Kubernetes provides common abstractions like Services, Ingress, auto scaling, rolling deployment , volume management, etc.
Kubernetes comes with security primitives like Namespaces, RBAC that applications can use transparently
Today, I was interested to know how does Docker uses cgroups to set resource limits. In this short post, I will share with you what I learnt.
I will assume that you have a machine on which Docker is installed.
Docker allows you to pass resource limits using the command-line options. Let’s assume that you want to limit the IO read rate to 1mb per second for a container. You can start a new container with the device-read-bps option as shown below
$ docker run -it --device-read-bps /dev/sda:1mb centos
In the above command, we are instantiating a new centos container. We specified device-read-bps option to limit the read rate to 1mb per second for /dev/sda device.
Today, I was working with an application that uses Oracle as the database. We decided dockerize the application to make it easy for fellow developers to work with the beast. We found a working Oracle docker image by sath89. Oracle 12c Docker image is close to 5.7GB on disk so we are not talking about lightweight containers here :). Once image was dowloaded, running image was as easy as running the following command. Continue reading “Using wait-for-it with Oracle database docker image”
In the lastfewposts, we looked at various Docker utilities and how XL Deploy can make it easy for enterprises to adopt and use Docker. Docker streamlines software development and testing for teams that have started embracing it. The package once deploy anywhere (PODA) capability of Docker minimises the issue of environmental (like staging, quality assurance, and production) differences. Continue reading “Amazon ECS: The Modern Cluster Manager Part 1”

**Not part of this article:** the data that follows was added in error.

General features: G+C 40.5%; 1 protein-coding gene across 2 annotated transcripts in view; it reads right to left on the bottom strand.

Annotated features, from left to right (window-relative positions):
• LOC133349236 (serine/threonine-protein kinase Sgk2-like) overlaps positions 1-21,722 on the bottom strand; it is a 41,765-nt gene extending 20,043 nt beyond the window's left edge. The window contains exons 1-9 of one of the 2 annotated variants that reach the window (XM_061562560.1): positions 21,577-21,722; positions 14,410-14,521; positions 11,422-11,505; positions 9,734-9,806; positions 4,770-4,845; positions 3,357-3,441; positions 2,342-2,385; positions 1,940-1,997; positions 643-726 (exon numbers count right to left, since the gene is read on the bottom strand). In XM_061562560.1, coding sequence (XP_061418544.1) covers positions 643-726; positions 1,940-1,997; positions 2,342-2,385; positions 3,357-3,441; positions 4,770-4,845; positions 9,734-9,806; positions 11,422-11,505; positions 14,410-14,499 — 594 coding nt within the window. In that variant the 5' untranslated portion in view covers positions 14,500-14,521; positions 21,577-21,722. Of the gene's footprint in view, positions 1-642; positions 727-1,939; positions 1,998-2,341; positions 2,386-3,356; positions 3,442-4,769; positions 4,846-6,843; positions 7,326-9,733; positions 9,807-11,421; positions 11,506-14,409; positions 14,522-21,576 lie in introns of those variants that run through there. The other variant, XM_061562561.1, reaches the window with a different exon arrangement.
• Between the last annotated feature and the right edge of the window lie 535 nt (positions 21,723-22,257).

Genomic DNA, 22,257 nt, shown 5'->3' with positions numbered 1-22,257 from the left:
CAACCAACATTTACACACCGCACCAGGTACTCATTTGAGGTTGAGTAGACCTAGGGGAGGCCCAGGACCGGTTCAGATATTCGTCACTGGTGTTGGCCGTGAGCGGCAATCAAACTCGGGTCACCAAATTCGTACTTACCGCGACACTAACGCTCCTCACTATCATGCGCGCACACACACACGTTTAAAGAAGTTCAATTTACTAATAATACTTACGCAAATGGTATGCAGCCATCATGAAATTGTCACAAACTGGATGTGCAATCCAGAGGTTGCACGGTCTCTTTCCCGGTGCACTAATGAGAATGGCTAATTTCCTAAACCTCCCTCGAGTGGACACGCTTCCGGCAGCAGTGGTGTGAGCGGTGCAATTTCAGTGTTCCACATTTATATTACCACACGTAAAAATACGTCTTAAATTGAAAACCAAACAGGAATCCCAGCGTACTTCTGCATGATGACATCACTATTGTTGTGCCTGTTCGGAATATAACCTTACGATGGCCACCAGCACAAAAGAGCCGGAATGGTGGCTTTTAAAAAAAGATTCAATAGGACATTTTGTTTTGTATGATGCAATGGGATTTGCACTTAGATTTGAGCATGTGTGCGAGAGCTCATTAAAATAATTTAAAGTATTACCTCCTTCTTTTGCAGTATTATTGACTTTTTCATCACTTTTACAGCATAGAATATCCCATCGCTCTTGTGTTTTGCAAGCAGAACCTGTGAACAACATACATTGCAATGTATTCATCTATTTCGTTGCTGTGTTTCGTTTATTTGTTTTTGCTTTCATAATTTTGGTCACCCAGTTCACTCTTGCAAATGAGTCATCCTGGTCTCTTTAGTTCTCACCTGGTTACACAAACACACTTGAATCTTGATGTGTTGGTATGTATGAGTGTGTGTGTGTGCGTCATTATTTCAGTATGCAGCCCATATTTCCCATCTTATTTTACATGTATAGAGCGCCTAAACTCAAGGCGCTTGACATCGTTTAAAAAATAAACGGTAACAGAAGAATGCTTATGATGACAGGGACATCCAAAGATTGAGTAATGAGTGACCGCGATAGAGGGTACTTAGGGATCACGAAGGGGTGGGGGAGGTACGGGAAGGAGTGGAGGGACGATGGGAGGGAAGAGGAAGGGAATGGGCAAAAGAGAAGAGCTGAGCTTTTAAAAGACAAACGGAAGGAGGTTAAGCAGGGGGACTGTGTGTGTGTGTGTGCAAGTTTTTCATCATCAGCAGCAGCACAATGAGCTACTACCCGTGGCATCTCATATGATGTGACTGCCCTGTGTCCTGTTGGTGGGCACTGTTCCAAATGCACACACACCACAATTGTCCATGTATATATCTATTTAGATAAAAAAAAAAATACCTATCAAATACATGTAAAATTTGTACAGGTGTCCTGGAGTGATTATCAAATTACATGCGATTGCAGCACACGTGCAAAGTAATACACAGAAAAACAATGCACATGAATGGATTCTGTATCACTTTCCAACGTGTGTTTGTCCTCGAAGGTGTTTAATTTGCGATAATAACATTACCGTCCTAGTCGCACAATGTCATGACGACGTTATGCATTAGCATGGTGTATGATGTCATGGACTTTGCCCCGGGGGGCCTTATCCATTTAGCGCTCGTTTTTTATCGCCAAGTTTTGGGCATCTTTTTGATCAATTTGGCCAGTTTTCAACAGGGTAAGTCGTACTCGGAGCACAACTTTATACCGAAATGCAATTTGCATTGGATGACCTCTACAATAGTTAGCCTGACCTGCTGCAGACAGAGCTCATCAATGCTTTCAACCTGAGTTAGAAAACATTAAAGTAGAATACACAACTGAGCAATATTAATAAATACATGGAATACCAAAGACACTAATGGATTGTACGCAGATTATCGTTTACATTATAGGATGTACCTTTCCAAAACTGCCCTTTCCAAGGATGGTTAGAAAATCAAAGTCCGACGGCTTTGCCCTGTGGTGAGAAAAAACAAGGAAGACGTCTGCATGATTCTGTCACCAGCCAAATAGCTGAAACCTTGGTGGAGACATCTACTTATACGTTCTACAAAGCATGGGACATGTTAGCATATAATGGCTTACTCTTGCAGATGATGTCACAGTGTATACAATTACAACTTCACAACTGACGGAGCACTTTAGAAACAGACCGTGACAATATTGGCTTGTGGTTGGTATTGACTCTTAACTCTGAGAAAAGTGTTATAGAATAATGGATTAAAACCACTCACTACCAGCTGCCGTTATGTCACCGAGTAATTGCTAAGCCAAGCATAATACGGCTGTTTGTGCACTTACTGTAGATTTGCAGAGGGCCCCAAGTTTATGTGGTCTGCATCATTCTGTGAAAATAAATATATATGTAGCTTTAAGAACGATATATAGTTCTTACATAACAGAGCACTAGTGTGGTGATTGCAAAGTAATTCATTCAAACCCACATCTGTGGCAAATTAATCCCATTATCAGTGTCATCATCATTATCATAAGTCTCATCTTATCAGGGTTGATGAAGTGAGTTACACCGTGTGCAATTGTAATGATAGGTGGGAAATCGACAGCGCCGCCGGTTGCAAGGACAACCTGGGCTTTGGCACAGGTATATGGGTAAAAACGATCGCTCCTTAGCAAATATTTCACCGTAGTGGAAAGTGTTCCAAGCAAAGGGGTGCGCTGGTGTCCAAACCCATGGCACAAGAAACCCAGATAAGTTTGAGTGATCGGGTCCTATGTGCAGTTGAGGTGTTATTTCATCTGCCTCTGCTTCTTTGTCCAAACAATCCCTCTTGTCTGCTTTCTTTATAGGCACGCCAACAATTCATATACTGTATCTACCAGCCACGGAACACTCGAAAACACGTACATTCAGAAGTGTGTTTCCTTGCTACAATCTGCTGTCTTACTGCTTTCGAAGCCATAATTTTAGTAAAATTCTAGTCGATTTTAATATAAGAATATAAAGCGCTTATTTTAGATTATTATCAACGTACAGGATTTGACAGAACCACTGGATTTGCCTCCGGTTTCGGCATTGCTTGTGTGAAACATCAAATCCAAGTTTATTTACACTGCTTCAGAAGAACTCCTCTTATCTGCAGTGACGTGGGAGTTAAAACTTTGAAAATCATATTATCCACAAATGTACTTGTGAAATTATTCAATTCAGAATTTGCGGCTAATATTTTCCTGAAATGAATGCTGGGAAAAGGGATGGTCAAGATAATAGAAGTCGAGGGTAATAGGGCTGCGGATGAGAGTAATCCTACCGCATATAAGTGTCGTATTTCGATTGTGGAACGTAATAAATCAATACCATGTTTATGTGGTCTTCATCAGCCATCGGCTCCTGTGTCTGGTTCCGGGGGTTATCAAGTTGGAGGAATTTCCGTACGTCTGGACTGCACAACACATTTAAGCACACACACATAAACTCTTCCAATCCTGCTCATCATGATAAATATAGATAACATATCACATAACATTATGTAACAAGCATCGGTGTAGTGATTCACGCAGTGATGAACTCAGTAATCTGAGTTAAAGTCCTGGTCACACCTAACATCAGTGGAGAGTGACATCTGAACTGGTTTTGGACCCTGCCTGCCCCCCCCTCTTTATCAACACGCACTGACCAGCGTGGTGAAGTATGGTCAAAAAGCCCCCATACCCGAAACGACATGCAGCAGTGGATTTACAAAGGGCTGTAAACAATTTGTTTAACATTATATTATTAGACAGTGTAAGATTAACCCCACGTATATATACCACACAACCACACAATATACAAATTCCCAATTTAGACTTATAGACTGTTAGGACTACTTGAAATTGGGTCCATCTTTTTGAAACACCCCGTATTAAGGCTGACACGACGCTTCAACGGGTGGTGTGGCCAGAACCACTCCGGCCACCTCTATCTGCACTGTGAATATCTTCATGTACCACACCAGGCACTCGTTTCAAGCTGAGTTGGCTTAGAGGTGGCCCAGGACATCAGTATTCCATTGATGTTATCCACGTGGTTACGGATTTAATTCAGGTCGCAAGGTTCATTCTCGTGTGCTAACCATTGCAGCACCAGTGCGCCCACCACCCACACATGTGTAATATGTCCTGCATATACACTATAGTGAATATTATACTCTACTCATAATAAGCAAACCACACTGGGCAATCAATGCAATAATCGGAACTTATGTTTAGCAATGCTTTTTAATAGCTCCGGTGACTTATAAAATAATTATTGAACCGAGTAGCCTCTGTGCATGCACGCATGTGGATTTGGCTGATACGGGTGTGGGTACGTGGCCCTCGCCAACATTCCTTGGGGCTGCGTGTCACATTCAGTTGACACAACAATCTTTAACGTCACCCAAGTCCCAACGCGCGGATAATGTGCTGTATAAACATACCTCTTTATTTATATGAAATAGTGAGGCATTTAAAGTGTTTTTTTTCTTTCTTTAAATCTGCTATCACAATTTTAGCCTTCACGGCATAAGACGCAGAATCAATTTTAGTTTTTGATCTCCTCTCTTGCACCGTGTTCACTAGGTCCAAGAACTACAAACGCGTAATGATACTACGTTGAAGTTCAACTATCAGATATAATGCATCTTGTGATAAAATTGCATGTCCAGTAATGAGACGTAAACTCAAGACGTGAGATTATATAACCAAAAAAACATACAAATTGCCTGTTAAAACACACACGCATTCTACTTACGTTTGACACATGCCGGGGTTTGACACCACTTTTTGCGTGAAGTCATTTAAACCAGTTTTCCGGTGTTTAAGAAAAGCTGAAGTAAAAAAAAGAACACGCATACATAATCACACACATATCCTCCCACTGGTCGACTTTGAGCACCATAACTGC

If you use Docker for Mac or something similar, Docker Compose will be installed along with it. Docker Compose has a different release timeline for Docker for Mac so you will not be able to try latest version of Docker compose until you upgrade Docker for Mac. This is limiting. You should be able to install Docker compose independently. To achieve that, you can run following command
Today, I watched DockerCon 2017 talk on Container Performance Analysis. Talk is given by Brendan Gregg, Senior Performance Architect at Netflix. In his talk, he shares various linux tools that can help you understand performance of your container platform. It is a great talk for anyone trying to do performance analysis of containers. In one of his slides, he shared 10 tools that he will use to start the investigation.
A few days back, I discovered a new Docker feature — multi-stage builds. The multi-stage build feature helps you create thin Docker images by giving possibility to divide image building process into multiple stages. Artifacts produced in one stage can be resused by another stage. This is very beneficial for languages like Java as multiple steps are required to build the Docker image. The main advantage of multi-stage build feature is that it can help you create smaller size images. This feature is not yet available in stable versions of Docker. It will become available in Docker 17.05. To use this feature, you have to use edge version of Docker CE.
To build a Docker image for a Java application, you first need to build the Java project. Java build process needs JDK and a build tool like Maven, Gradle, or Ant. Once Java binary artifact is produded, you can package the binary in a Docker image. For running a Java binary, you only need JRE so you don’t have to pay the cost of bundling the whole JDK.